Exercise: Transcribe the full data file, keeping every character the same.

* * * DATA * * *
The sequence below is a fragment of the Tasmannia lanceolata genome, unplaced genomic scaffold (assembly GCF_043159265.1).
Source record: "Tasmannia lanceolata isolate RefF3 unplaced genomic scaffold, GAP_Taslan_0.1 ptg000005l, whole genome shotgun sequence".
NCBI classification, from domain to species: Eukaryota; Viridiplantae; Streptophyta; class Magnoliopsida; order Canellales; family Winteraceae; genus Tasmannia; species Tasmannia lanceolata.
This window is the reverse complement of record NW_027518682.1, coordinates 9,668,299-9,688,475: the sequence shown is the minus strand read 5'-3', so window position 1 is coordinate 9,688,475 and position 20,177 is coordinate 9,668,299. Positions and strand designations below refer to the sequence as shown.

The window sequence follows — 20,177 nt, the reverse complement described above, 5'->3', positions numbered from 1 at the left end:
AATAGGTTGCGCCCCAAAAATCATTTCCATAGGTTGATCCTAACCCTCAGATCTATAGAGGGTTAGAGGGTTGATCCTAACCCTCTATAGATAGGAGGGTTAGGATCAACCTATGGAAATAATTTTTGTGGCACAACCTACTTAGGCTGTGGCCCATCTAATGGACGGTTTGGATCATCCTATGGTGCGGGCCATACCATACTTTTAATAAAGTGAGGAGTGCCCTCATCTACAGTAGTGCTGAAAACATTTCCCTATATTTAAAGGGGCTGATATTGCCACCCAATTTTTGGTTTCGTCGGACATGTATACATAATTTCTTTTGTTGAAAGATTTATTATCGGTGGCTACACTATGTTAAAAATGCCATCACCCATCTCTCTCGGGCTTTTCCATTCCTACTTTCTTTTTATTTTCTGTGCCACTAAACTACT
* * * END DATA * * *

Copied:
The sequence below is a fragment of the Tasmannia lanceolata genome, unplaced genomic scaffold (assembly GCF_043159265.1).
Source record: "Tasmannia lanceolata isolate RefF3 unplaced genomic scaffold, GAP_Taslan_0.1 ptg000005l, whole genome shotgun sequence".
NCBI classification, from domain to species: Eukaryota; Viridiplantae; Streptophyta; class Magnoliopsida; order Canellales; family Winteraceae; genus Tasmannia; species Tasmannia lanceolata.
This window is the reverse complement of record NW_027518682.1, coordinates 9,668,299-9,688,475: the sequence shown is the minus strand read 5'-3', so window position 1 is coordinate 9,688,475 and position 20,177 is coordinate 9,668,299. Positions and strand designations below refer to the sequence as shown.

The window sequence follows — 20,177 nt, the reverse complement described above, 5'->3', positions numbered from 1 at the left end:
AATAGGTTGCGCCCCAAAAATCATTTCCATAGGTTGATCCTAACCCTCAGATCTATAGAGGGTTAGAGGGTTGATCCTAACCCTCTATAGATAGGAGGGTTAGGATCAACCTATGGAAATAATTTTTGTGGCACAACCTACTTAGGCTGTGGCCCATCTAATGGACGGTTTGGATCATCCTATGGTGCGGGCCATACCATACTTTTAATAAAGTGAGGAGTGCCCTCATCTACAGTAGTGCTGAAAACATTTCCCTATATTTAAAGGGGCTGATATTGCCACCCAATTTTTGGTTTCGTCGGACATGTATACATAATTTCTTTTGTTGAAAGATTTATTATCGGTGGCTACACTATGTTAAAAATGCCATCACCCATCTCTCTCGGGCTTTTCCATTCCTACTTTCTTTTTATTTTCTGTGCCACTAAACTACT